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      Members Only Fluid Forum View   08/08/2017

      Fluid forum view allows members only to get right to the meat of this community; the topics. You can toggle between your preferred forum view just below to the left on the main forum entrance. You will see three icons. Try them out and see what you prefer.   Fluid view allows you, if you are a signed up member, to see the newest topic posts in either all forums (select none or all) or in just your favorite forums (select the ones you want to see when you come to Fishing Minnesota). It keeps and in real time with respect to Topic posts and lets YOU SELECT YOUR FAVORITE FORUMS. It can make things fun and easy. This is especially true for less experienced visitors raised on social media. If you, as a members want more specific topics, you can even select a single forum to view. Let us take a look at fluid view in action. We will then break it down and explain how it works in more detail.   The video shows the topic list and the forum filter box. As you can see, it is easy to change the topic list by changing the selected forums. This view replaces the traditional list of categories and forums.   Of course, members only can change the view to better suit your way of browsing.   You will notice a “grid” option. We have moved the grid forum theme setting into the main forum settings. This makes it an option for members only to choose. This screenshot also shows the removal of the forum breadcrumb in fluid view mode. Fluid view remembers your last forum selection so you don’t lose your place when you go back to the listing. The benefit of this feature is easy to see. It removes a potential barrier of entry for members only. It puts the spotlight on topics themselves, and not the hierarchical forum structure. You as a member will enjoy viewing many forums at once and switching between them without leaving the page. We hope that fluid view, the new functionality is an asset that you enjoy .
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Fishin4Life

Switching to Synthetic

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Fishin4Life

With all this talk about oil change intervals it got me thinking. I have three vehicles, a 1500 sierra, a neon, and a 2002 mitsu galant with the 4 banger. They all have around 100,000 miles on them. They all start fine in the winter except for the mitsu. If it gets really cold the mitsu doesn't want to start even with a brand new battery. Even in the summer it just seems to always turn over a bit slower than my other vehicles have in the past. Would switching to a synthetic oil help this and help cold starts in the depths of winter?

Can I switch a car with 100,000 miles to synthetic even though it has been run on conventional all its life? Thanks in advance. Any advantages/disadvantages to switching to synthetic at 100k?

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Scott K

Yes, you can switch over anytime, yes if it is turning over slow in cold weather, and not in warm weather it will help, if its all the time, if you saying the engine cranks over slow, all the time then it may be a ground issue, power issue, or a starter going bad.

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Fishin4Life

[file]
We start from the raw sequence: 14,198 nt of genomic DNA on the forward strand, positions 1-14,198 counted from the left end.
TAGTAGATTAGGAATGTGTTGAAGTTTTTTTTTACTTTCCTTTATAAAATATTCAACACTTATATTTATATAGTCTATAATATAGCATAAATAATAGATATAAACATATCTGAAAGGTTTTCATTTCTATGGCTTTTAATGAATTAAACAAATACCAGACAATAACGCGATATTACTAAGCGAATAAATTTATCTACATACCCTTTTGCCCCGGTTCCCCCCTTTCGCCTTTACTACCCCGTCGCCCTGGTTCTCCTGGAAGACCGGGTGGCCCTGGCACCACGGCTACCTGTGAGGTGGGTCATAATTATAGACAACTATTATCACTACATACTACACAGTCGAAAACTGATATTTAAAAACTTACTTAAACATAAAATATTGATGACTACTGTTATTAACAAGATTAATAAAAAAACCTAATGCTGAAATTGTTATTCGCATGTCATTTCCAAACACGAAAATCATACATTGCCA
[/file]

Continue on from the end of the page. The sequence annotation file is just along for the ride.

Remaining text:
It is not necessarily slow under normal conditions, but just different than what I am used too, so seems slow to me. It starts just fine when warm and has started the same since I have owned it at 60k. Just doesn't seem to like the cold.

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theoilman

In general, you can use synthetics in any "sound" engine - that is if it is not burning or leaking an excessive quantity. And the only reason then is it will be expensive to "oil the highway" with.

There is a difference between the different brands of synthetics about their cold performance, and it can be substantial. I have data available comparing the popular ones.

However, a word of caution, especially the GM engine with 100K on the clock. If varnish, gum or sludge is holding seals together synthetics will do a much better job of cleaning it out. The synthetic won't cause a seal to fail, but with a better cleaning characteristic it may reveal a tired or worn seal.

Another question you implied but didn't actually state, How do I change? With 100K on these engines I would recommend the use of an engine flush or cleaner to remove the existing gum and varnish first.

AMSOIL does have flush available as well as all the different viscosities. You didn't state specific model years, so making specific viscosity and product recommendations is impossible. E-mail me privately and I will be glad to help with specific recomendations.

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Valv

I had a '92 Corvette with 135,000 miles, bought it used and neglected, toke it to dealer to have oil changed, they suggested going to synthetic since that was the OEM oil for the car.

Toke it home, and after 100 miles engine started knocking ( rod knocking) really bad. I then sold the car.

On the other hand I had a BMW with 203,000 miles, I switched to Mobil1 and didn't have a problem for many thousands of miles.

To me switching is worth it, but you have to be careful, since synthetics will "clean" engine to a higher level compared to dyno oil.

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Fishin4Life

Oil man did you get my e-mail that I sent a while back?

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